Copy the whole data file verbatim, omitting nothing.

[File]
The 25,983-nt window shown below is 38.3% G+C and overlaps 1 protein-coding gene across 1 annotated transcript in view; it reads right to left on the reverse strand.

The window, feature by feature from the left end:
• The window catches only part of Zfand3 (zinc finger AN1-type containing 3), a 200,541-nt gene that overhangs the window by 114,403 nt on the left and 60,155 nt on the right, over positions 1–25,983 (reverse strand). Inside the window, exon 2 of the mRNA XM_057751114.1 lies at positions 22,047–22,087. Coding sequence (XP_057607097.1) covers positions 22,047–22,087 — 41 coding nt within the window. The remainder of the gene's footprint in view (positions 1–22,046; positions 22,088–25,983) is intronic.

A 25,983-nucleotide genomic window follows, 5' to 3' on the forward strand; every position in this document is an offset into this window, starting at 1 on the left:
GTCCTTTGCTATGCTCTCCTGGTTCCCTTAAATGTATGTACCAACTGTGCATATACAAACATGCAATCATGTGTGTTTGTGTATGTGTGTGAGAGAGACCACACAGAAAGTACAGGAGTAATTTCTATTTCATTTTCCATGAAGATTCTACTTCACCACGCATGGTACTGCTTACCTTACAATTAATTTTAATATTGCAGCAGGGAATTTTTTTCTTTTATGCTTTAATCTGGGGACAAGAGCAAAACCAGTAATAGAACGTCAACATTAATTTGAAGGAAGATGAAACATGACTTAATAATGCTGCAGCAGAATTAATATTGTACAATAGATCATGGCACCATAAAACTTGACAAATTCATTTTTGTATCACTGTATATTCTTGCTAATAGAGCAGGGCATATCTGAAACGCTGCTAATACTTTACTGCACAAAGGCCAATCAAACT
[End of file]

The 25,983-nt window shown below is 38.3% G+C and overlaps 1 protein-coding gene across 1 annotated transcript in view; it reads right to left on the reverse strand.

The window, feature by feature from the left end:
• The window catches only part of Zfand3 (zinc finger AN1-type containing 3), a 200,541-nt gene that overhangs the window by 114,403 nt on the left and 60,155 nt on the right, over positions 1–25,983 (reverse strand). Inside the window, exon 2 of the mRNA XM_057751114.1 lies at positions 22,047–22,087. Coding sequence (XP_057607097.1) covers positions 22,047–22,087 — 41 coding nt within the window. The remainder of the gene's footprint in view (positions 1–22,046; positions 22,088–25,983) is intronic.

A 25,983-nucleotide genomic window follows, 5' to 3' on the forward strand; every position in this document is an offset into this window, starting at 1 on the left:
GTCCTTTGCTATGCTCTCCTGGTTCCCTTAAATGTATGTACCAACTGTGCATATACAAACATGCAATCATGTGTGTTTGTGTATGTGTGTGAGAGAGACCACACAGAAAGTACAGGAGTAATTTCTATTTCATTTTCCATGAAGATTCTACTTCACCACGCATGGTACTGCTTACCTTACAATTAATTTTAATATTGCAGCAGGGAATTTTTTTCTTTTATGCTTTAATCTGGGGACAAGAGCAAAACCAGTAATAGAACGTCAACATTAATTTGAAGGAAGATGAAACATGACTTAATAATGCTGCAGCAGAATTAATATTGTACAATAGATCATGGCACCATAAAACTTGACAAATTCATTTTTGTATCACTGTATATTCTTGCTAATAGAGCAGGGCATATCTGAAACGCTGCTAATACTTTACTGCACAAAGGCCAATCAAACT